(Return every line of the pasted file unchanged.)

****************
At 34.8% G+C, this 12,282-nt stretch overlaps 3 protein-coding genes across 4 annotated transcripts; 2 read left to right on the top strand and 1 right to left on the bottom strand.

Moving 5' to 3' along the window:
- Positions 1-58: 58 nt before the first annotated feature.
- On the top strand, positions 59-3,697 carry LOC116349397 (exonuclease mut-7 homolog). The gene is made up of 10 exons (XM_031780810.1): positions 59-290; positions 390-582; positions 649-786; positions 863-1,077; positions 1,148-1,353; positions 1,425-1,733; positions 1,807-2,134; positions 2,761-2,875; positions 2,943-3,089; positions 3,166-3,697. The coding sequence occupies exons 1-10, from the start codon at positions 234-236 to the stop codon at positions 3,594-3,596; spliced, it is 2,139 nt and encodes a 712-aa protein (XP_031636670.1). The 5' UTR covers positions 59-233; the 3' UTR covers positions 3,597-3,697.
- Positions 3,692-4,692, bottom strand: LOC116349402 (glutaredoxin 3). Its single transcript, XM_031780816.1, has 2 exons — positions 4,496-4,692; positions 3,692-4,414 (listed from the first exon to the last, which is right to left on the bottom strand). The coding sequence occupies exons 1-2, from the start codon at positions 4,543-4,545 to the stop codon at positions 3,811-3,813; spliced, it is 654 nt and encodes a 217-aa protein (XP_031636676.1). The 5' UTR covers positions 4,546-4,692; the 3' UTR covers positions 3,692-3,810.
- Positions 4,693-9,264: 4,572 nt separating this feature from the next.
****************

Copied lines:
At 34.8% G+C, this 12,282-nt stretch overlaps 3 protein-coding genes across 4 annotated transcripts; 2 read left to right on the top strand and 1 right to left on the bottom strand.

Moving 5' to 3' along the window:
- Positions 1-58: 58 nt before the first annotated feature.
- On the top strand, positions 59-3,697 carry LOC116349397 (exonuclease mut-7 homolog). The gene is made up of 10 exons (XM_031780810.1): positions 59-290; positions 390-582; positions 649-786; positions 863-1,077; positions 1,148-1,353; positions 1,425-1,733; positions 1,807-2,134; positions 2,761-2,875; positions 2,943-3,089; positions 3,166-3,697. The coding sequence occupies exons 1-10, from the start codon at positions 234-236 to the stop codon at positions 3,594-3,596; spliced, it is 2,139 nt and encodes a 712-aa protein (XP_031636670.1). The 5' UTR covers positions 59-233; the 3' UTR covers positions 3,597-3,697.
- Positions 3,692-4,692, bottom strand: LOC116349402 (glutaredoxin 3). Its single transcript, XM_031780816.1, has 2 exons — positions 4,496-4,692; positions 3,692-4,414 (listed from the first exon to the last, which is right to left on the bottom strand). The coding sequence occupies exons 1-2, from the start codon at positions 4,543-4,545 to the stop codon at positions 3,811-3,813; spliced, it is 654 nt and encodes a 217-aa protein (XP_031636676.1). The 5' UTR covers positions 4,546-4,692; the 3' UTR covers positions 3,692-3,810.
- Positions 4,693-9,264: 4,572 nt separating this feature from the next.